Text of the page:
Google-Motorola-Lenovo Deal

On January 4, 2011, Motorola Inc. was split into two publicly traded companies; Motorola
Solutions took on the company's enterprise-oriented business units, while the consumer divisions
were spun off to form Motorola Mobility
1. On August 15, 2011, Google announced that it would acquire Motorola Mobility for
$12.5 billion, pending regulatory approval.
a. The turning point came during a meeting on July 6. At the meeting, Motorola
CEO Sanjay Jha discussed the protection of the Android ecosystem with Google
senior vice president Nikesh Arora, and during that talk Jha told Arora that "it could
be problematic for Motorola Mobility to continue to exist as a stand-alone entity if it
sold a large portion of its patent portfolio".
2. In a post on the company's blog, Google CEO and co-founder Larry Page revealed that
Google's acquisition of Motorola Mobility was a strategic move to strengthen
Google's patent portfolio; at the time, the company had 17,000 patents, with 7,500 more
patents pending
3. In a post on the company's blog, Google CEO and co-founder Larry Page revealed that
Google's acquisition of Motorola Mobility was a strategic move to strengthen
Google's patent portfolio; at the time, the company had 17,000 patents, with 7,500 more
patents pending
4. On January 29, 2014, Google announced Lenovo plans to acquire the Motorola Mobility
smartphone business. The purchase price is approximately US$2.91 billion (subject to certain
adjustments), including US$1.41 billion paid at close: US$660 million in cash and US$750
million in Lenovo ordinary shares (subject to a share cap/floor).
5. Google will maintain ownership of the vast majority of the Motorola Mobility patent
portfolio, including current patent applications and invention disclosures. As part of its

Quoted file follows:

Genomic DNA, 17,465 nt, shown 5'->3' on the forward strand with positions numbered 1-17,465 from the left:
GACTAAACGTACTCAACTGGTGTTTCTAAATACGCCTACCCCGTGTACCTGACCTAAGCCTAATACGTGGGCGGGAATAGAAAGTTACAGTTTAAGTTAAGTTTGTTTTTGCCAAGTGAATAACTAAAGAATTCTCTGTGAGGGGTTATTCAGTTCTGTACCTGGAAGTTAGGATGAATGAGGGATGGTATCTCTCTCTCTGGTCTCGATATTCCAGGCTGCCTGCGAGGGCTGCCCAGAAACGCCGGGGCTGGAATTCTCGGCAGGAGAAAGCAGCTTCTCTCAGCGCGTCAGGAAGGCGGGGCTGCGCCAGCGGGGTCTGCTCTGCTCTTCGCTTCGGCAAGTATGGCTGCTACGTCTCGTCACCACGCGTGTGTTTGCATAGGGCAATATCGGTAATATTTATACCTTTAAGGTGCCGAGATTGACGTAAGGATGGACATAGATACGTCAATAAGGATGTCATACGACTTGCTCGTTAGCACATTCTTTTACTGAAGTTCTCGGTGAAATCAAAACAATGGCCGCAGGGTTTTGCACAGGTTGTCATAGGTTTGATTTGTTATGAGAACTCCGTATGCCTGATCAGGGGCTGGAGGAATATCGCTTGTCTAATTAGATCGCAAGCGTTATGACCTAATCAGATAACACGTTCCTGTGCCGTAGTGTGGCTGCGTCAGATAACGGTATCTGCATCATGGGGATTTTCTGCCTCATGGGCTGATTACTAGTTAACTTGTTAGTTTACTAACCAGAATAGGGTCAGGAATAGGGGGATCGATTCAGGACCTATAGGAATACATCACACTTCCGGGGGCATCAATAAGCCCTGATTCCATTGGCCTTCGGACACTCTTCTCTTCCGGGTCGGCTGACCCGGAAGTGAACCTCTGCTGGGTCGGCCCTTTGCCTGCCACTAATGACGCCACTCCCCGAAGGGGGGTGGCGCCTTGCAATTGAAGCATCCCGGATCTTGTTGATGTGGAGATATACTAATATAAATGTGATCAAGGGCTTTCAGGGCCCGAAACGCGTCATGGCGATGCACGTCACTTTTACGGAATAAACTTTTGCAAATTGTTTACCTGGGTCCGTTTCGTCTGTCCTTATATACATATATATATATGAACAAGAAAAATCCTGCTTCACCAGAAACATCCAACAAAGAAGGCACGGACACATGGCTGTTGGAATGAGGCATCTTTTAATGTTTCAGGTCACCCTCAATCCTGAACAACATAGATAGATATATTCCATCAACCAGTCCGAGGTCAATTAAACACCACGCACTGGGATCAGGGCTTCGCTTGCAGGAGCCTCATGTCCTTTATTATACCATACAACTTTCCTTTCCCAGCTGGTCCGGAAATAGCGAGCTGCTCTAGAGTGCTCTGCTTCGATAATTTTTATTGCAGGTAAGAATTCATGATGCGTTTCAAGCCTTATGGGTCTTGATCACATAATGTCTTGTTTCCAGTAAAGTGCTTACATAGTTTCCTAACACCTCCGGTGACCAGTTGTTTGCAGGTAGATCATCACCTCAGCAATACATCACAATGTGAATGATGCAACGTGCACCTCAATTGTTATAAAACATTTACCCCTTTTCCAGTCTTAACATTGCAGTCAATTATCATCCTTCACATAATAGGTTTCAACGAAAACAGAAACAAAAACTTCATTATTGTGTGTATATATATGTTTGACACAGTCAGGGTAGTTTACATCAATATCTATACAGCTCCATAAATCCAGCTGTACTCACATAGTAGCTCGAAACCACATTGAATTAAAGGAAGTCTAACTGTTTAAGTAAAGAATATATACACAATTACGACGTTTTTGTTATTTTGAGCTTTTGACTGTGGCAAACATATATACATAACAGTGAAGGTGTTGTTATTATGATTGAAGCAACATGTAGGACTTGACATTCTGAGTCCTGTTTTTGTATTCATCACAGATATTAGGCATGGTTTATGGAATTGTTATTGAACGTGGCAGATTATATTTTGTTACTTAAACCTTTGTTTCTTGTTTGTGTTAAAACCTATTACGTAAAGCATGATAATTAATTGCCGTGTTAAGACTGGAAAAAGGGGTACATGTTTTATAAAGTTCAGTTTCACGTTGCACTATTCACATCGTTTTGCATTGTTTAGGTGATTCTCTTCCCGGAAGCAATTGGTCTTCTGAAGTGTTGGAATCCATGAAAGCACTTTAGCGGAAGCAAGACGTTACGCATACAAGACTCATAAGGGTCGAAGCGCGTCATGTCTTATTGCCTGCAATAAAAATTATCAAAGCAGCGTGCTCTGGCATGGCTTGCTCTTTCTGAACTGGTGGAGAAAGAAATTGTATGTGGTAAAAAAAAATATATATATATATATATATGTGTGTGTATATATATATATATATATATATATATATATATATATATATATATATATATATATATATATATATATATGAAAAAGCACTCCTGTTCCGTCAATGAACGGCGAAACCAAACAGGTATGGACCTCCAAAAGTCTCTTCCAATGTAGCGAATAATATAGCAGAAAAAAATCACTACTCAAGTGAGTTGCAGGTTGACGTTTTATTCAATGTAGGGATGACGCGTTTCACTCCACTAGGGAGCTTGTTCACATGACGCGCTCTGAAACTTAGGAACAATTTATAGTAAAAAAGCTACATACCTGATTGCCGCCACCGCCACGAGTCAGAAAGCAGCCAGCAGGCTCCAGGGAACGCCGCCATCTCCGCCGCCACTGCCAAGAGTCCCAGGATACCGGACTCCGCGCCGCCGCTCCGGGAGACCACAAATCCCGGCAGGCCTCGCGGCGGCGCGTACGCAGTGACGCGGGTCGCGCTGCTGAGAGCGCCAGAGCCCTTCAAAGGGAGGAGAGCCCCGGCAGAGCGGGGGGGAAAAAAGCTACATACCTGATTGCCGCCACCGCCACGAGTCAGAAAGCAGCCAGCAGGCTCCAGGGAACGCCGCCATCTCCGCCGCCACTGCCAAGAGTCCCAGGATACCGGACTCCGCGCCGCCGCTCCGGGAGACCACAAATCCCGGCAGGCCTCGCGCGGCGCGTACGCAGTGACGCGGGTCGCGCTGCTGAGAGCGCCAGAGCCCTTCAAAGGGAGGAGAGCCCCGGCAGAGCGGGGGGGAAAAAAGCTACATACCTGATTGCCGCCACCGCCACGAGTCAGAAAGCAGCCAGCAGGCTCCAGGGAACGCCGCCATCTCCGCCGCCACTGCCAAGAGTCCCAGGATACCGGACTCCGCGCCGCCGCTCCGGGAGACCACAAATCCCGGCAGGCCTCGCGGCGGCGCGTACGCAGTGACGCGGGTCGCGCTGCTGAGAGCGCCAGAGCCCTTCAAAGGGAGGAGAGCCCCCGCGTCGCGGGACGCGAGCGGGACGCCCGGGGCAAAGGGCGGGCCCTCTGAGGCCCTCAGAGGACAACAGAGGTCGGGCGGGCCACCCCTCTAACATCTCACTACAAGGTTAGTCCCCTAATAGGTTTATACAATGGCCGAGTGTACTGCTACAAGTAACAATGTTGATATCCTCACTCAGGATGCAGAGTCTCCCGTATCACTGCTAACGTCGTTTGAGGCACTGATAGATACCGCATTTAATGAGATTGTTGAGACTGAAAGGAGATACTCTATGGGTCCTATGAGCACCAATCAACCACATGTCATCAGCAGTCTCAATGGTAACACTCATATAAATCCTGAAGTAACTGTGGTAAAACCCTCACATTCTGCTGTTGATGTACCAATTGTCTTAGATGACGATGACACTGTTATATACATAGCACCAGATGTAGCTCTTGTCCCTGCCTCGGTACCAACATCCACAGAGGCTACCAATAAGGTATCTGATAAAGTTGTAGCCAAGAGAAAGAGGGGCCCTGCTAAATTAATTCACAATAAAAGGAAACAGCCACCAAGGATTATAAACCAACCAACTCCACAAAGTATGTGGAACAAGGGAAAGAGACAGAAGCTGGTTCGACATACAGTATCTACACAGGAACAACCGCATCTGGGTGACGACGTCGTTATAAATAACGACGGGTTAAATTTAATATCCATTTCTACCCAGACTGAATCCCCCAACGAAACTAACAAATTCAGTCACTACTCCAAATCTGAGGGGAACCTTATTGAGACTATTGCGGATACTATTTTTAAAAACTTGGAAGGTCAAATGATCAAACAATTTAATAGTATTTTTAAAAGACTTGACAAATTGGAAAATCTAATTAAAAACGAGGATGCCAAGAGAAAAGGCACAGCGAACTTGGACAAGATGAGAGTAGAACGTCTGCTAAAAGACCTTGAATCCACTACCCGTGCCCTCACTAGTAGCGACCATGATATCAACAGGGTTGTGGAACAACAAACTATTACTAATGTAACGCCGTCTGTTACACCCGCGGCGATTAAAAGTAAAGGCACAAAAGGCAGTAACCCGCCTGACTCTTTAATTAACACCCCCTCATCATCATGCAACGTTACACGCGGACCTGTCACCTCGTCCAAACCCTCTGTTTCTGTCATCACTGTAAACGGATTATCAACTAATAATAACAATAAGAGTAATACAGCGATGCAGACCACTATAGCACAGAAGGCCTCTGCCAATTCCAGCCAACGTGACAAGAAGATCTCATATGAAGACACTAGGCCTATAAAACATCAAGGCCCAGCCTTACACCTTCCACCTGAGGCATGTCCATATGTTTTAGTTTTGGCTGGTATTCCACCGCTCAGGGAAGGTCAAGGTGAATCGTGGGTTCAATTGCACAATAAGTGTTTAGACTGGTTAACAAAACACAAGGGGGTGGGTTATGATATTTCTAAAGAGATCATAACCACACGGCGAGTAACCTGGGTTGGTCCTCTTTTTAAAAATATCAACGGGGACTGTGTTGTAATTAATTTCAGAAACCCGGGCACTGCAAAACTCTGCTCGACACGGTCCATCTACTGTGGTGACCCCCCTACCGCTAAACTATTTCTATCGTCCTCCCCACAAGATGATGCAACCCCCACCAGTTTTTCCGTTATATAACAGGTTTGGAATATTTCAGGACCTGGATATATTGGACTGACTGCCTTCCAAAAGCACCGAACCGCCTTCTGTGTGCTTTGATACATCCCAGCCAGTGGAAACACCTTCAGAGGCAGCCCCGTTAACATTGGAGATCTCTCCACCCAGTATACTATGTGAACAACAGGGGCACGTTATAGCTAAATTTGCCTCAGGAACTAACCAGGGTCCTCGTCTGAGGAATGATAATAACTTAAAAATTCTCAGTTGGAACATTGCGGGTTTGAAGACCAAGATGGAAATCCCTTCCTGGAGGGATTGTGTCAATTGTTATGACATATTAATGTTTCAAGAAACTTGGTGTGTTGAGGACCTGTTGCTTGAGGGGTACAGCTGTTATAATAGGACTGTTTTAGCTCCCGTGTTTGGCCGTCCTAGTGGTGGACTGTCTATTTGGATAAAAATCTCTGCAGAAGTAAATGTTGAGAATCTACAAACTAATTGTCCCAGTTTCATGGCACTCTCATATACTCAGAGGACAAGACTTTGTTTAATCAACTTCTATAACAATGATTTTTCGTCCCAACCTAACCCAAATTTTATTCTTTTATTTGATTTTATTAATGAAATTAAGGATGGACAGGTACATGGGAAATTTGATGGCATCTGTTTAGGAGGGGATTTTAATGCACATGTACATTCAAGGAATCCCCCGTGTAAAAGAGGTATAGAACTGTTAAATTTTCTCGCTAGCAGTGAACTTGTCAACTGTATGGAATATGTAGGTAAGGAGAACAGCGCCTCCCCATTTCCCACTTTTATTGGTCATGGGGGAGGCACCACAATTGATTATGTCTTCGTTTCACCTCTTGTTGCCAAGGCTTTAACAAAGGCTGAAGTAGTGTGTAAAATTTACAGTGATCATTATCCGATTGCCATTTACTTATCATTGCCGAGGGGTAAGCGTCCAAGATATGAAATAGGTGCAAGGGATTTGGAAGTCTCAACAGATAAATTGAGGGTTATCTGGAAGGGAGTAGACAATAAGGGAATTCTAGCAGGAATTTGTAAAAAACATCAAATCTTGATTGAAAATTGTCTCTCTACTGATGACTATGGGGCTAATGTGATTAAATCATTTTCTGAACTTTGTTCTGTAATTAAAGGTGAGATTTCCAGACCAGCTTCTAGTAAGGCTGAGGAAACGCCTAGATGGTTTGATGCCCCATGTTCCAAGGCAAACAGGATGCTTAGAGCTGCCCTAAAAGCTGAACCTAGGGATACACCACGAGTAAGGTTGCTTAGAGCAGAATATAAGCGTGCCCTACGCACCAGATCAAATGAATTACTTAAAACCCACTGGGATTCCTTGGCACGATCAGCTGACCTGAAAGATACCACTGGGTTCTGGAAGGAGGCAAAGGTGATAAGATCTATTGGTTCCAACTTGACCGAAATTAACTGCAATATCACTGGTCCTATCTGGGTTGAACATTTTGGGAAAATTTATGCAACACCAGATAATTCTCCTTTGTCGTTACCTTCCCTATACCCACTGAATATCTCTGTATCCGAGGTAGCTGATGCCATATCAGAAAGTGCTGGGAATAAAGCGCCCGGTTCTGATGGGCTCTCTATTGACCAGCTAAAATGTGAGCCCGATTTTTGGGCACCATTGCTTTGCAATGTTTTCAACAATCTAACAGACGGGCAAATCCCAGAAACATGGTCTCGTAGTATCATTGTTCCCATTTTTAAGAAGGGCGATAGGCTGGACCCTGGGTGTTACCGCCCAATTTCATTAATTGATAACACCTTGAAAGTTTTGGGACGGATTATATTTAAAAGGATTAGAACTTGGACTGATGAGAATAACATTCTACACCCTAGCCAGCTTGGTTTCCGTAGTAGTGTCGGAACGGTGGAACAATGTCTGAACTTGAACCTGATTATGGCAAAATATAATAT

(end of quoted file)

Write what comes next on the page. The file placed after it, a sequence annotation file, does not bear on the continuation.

ongoing relationship with Google, Lenovo will receive a license to this rich portfolio of
patents and other intellectual property. Additionally Lenovo will receive over 2,000 patent
assets, as well as the Motorola Mobility brand and trademark portfolio.
6. Google's mobile strategy is to get Android onto as many phones as possible, as almost all of
the company's revenue comes from advertising, including on mobile devices. This is very
different from Apple, BlackBerry, and Microsoft, which are all now integrated hardware-
software businesses.
7. Google wanted Motorola for the patents, not for the manufacturing. Apple's patent attack on
Android licensees was slowing down and worrying Google's customers. Motorola had a
massive patent library that can be used defensively.
8. Lenovo is one of the world's top five smartphone makers, but its market share in the U.S.,
one of the world's largest smartphone markets, is zero. Motorola has an 85-year history in the
U.S. and, at this point, pretty poor distribution elsewhere.
9. The Federal Trade Commission has issued a civil investigative demand, which is similar to a
subpoena, to the owner of the Android mobile operating system as it scrutinizes whether
Google is improperly blocking rivals’ access to patents for key smartphone technology.
10. At the same time, the department also approved the acquisition of Nortel Network Corp.
patents by a group led by Microsoft and Apple, as well as Apple’s acquisition of some
Novell Inc. patents.
11. Microsoft and Apple pledged they wouldn’t seek to block use of any standard-essential
patents. Google said it wouldn’t, either, as long as good faith negotiations were under way,
while maintaining the right to seek court orders if no agreement could be reached on
licensing.
12. Microsoft requested European Union antitrust regulators to probe Motorola Mobility on
claims that the United States phone manufacturer is blocking sales of Windows and Xbox
products. The products in question apply industry standards for which Motorola owns
patents, and the firm demands a $22.50 royalty for its 50 patents on the video/Wi-Fi standard,
called “H.264.”
13. The Chinese antitrust regulator, the Ministry of Commerce. The law requires that the
ministry must approve any acquisition for antitrust purposes if the combined company would
have about $63 million in Chinese sales and $1.5 billion in global sales.

Kodak vs. Apple
1. Eastman Kodak sued Apple and Research In Motion (RIM) in January 2010, filing two
lawsuits against Apple and a complaint with the U.S. International Trade Commission
against both Apple and RIM after the companies refused to pay royalties for use of Kodak's
patents for digital cameras.
2. After Kodak filed an additional suit in January 2012 against Apple and another against HTC
claiming infringement of four of its key patents, Apple filed a countersuit with the U.S.
Bankruptcy Court to block Kodak's efforts to use the disputed patents as collateral for loans.
3.